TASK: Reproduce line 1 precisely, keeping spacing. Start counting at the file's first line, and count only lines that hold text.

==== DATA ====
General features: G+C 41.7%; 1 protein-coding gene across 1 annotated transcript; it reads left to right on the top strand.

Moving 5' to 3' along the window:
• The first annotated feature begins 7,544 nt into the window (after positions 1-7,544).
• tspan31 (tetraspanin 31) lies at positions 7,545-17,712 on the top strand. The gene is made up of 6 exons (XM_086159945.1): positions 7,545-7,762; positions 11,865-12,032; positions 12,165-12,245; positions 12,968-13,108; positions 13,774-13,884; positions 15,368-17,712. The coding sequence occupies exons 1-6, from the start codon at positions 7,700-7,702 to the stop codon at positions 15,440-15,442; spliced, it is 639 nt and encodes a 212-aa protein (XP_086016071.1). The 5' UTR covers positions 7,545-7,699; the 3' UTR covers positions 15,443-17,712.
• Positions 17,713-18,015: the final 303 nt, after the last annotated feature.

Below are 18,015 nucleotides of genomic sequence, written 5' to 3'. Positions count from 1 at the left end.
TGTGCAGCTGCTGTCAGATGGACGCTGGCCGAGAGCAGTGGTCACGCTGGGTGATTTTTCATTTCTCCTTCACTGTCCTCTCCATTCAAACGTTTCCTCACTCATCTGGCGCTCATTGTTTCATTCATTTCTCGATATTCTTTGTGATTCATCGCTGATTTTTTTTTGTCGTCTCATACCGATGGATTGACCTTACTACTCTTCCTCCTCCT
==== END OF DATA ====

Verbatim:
General features: G+C 41.7%; 1 protein-coding gene across 1 annotated transcript; it reads left to right on the top strand.